In the presence of growing divisiveness and factionalism within the church at Corinth, Paul addresses the issue fueling it all- the Corinthians' pride. Using sound reasoning and at times biting sarcasm, Paul equips the Corinthians with the tools and resources necessary to kill their pride.
In the latter half of 1 Corinthians chapter 3, the Apostle Paul seeks to simultaneously warn the Corinthians about their destructive divisions but also encourage them to use their lives for the Kingdom of God. No one who lives for Christ and his glory, seeking to edify the church and spread the Kingdom of God wastes their life. On the contrary, each one shall be rewarded by God. As Christians, we should live with an eternal perspective, using our lives to store up treasure in Heaven and frequently remind ourselves of the incomparable glories yet to be revealed to us and experienced for all eternity. Let none of us waste our lives.
In 1st Corinthians 3, Paul, like a master physician, properly diagnoses the spiritual condition of the believers in Corinth. Although they were converted years ago, they remain 'infants in Christ' because they are filled with pride and jealousy and have absorbed the values and priorities of the culture around them. They are largely, immature disciples of Christ. So Paul rebukes them, addresses the root of their pride and calls them to maturity. Through Paul, we are challenged to shed our worldly ways and press on to maturity in Christ.
In 1 Corinthians Chapter 2 we see how and why the mind and thoughts of the believer must necessarily and fundamentally be different than those outside the church if we are to grow in our sanctification and live in keeping with our high calling as sons and daughters of God.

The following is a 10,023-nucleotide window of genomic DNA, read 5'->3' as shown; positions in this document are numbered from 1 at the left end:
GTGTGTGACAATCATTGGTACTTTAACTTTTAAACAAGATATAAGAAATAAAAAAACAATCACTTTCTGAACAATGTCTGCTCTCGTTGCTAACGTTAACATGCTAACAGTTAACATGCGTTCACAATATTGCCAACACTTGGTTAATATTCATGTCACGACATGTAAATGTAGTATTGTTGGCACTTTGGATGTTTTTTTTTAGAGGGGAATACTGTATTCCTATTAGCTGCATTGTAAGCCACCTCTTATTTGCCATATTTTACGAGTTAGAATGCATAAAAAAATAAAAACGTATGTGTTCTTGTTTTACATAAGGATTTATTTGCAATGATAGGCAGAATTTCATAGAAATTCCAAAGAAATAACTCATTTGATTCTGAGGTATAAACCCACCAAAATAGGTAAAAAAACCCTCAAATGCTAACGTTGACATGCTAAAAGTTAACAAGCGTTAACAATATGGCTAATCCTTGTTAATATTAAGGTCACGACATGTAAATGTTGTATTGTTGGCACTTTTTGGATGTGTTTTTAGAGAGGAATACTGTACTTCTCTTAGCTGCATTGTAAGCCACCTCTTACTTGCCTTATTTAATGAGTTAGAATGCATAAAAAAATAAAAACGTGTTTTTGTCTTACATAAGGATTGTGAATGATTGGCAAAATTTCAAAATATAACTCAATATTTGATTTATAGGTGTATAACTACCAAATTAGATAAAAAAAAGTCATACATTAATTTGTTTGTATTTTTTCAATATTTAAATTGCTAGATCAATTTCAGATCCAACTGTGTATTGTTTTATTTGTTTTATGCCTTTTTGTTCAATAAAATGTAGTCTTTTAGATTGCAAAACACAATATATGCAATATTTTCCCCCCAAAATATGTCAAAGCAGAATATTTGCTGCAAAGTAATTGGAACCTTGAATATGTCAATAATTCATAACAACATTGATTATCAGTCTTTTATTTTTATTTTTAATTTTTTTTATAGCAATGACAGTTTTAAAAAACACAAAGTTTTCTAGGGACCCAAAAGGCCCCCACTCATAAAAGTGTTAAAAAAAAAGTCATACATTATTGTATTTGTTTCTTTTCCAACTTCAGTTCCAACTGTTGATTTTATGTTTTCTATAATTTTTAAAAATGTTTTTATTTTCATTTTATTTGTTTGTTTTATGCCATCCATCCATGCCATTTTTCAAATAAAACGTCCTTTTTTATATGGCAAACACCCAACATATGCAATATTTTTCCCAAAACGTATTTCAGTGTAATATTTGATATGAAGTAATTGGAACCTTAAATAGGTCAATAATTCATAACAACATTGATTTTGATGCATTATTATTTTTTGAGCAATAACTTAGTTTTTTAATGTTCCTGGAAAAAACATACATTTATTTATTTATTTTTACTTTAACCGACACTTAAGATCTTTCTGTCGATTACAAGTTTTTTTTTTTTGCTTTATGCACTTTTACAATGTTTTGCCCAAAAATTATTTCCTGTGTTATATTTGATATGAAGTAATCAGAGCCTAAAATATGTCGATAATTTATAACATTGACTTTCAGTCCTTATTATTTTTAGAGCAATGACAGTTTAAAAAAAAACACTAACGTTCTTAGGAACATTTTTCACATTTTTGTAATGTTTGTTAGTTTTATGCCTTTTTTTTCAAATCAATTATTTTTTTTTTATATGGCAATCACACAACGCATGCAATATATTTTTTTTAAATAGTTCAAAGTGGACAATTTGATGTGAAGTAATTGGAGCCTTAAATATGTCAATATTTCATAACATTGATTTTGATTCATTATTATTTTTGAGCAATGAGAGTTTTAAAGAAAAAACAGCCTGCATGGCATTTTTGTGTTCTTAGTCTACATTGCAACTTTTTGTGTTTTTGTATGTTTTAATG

The cross of Christ turns the wisdom of man upside down. Victory is won by giving up life, not taking it. Shame is removed by God identifying with the shamed and dying a shameful death. God leads through shame to glory and honor. And to some this is pure folly. But to those who believe, it is the power of God. The message of the cross is indiscriminate. It is offered to all, regardless of race, gender, socioeconomic status or pedigree. Therefore, the gospel creates a new diverse people, united by the gospel. And everyone who responds to the gospel with belief, does so because of the sheer mercy and grace of God. Therefore, there is no room for boasting in ourselves. All our boasting must be in the kindness of God.
This week we begin a new sermon series in the book of First Corinthians. The letter to the church at Corinth is an appeal to a divided church to return to unity in and around the gospel of Jesus Christ. Like in so many churches today, factions and divisions arose which set parts of the body against other parts. Paul uses his apostolic authority and wisdom to restore them to being of one mind and one accord. Paul teaches that when the church looks to its author and Savior, Jesus and unites themselves in the message and work of the cross, they will experience sweet harmony and like-mindedness, making them even more fruitful in God's Kingdom.